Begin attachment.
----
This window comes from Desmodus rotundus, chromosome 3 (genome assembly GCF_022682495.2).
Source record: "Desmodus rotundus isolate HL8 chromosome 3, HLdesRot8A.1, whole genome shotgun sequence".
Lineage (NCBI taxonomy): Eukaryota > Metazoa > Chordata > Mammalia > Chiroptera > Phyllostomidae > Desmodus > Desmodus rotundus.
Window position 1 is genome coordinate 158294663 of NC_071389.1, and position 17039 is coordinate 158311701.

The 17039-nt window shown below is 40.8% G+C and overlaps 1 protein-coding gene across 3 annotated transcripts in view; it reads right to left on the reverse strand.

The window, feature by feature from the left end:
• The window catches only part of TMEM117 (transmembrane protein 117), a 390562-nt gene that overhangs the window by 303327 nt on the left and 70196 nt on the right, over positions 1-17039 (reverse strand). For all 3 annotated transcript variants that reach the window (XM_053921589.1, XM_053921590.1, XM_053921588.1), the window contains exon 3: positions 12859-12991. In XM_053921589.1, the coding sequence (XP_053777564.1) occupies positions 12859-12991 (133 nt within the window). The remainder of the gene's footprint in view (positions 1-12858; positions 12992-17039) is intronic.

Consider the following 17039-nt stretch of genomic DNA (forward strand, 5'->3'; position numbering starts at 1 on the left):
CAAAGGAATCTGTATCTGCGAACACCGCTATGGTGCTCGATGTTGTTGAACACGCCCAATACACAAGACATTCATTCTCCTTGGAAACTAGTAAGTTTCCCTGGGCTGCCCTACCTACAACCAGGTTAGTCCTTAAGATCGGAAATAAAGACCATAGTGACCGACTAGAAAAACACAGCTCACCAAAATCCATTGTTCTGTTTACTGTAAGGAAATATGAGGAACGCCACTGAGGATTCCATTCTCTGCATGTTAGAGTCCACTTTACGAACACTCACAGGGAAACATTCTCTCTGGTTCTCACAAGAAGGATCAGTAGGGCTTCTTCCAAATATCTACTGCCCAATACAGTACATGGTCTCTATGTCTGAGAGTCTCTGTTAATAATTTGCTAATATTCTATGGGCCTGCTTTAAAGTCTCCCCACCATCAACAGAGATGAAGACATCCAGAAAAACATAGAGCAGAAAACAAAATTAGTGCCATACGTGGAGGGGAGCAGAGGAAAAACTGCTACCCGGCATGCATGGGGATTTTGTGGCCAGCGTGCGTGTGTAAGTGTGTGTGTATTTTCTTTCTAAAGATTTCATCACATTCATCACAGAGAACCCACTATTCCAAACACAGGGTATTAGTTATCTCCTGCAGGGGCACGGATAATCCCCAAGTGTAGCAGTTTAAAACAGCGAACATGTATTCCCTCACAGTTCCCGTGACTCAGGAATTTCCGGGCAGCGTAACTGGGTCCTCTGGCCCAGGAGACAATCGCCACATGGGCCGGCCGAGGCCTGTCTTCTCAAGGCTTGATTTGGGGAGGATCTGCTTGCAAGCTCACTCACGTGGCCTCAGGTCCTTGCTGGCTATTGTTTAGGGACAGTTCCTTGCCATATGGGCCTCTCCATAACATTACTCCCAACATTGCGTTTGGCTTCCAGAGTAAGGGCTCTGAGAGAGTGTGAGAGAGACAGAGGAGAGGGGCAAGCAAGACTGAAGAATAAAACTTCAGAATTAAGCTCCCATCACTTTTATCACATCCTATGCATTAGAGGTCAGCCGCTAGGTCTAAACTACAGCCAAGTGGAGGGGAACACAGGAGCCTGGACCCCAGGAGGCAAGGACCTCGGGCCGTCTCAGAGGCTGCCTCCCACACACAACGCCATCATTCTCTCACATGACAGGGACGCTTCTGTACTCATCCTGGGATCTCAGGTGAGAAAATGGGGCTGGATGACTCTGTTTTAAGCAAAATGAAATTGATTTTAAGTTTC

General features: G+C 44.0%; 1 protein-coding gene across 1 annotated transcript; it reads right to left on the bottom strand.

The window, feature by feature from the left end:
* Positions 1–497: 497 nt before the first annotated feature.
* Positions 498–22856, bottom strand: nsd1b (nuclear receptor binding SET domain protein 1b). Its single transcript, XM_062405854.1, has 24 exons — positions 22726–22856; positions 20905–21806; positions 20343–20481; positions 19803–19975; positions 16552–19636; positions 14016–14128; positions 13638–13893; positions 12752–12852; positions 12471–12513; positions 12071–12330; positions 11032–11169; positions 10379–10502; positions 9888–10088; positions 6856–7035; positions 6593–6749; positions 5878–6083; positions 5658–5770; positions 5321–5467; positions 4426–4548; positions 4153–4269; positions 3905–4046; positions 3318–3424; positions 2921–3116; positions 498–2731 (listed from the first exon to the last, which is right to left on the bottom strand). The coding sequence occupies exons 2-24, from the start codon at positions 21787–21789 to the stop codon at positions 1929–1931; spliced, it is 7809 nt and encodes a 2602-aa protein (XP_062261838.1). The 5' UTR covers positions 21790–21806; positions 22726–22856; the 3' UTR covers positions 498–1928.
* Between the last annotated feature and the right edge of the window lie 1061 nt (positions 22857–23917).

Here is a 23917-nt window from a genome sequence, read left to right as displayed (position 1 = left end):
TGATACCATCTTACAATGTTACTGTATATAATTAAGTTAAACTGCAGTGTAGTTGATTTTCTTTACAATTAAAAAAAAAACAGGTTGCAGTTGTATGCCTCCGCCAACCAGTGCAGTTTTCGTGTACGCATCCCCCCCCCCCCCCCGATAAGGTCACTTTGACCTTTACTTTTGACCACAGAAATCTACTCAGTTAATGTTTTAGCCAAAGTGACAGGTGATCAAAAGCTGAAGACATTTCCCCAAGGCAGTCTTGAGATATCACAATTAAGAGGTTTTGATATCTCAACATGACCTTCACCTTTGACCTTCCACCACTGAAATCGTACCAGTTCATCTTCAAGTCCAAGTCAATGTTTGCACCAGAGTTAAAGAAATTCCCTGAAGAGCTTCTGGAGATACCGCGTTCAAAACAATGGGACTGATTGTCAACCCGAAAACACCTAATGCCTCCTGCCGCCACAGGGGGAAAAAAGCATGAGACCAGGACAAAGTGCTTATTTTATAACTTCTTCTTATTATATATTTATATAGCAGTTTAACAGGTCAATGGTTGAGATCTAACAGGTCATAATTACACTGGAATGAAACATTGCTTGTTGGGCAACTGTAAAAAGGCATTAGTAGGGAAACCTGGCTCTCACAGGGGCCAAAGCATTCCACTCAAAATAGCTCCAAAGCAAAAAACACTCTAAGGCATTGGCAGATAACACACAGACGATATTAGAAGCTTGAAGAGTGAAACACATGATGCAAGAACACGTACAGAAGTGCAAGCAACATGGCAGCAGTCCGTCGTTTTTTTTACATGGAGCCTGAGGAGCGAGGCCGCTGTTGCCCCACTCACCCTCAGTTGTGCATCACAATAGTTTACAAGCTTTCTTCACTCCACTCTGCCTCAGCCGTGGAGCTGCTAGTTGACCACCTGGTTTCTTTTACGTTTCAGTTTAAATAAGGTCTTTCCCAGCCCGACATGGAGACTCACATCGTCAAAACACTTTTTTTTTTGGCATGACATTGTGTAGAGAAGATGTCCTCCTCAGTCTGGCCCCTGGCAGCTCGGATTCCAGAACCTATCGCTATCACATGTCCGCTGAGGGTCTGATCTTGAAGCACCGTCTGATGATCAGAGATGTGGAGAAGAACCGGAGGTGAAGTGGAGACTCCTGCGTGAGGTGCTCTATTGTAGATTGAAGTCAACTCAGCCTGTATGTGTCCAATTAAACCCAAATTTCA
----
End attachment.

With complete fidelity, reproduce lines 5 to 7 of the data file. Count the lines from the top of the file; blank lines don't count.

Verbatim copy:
The 17039-nt window shown below is 40.8% G+C and overlaps 1 protein-coding gene across 3 annotated transcripts in view; it reads right to left on the reverse strand.

The window, feature by feature from the left end:
• The window catches only part of TMEM117 (transmembrane protein 117), a 390562-nt gene that overhangs the window by 303327 nt on the left and 70196 nt on the right, over positions 1-17039 (reverse strand). For all 3 annotated transcript variants that reach the window (XM_053921589.1, XM_053921590.1, XM_053921588.1), the window contains exon 3: positions 12859-12991. In XM_053921589.1, the coding sequence (XP_053777564.1) occupies positions 12859-12991 (133 nt within the window). The remainder of the gene's footprint in view (positions 1-12858; positions 12992-17039) is intronic.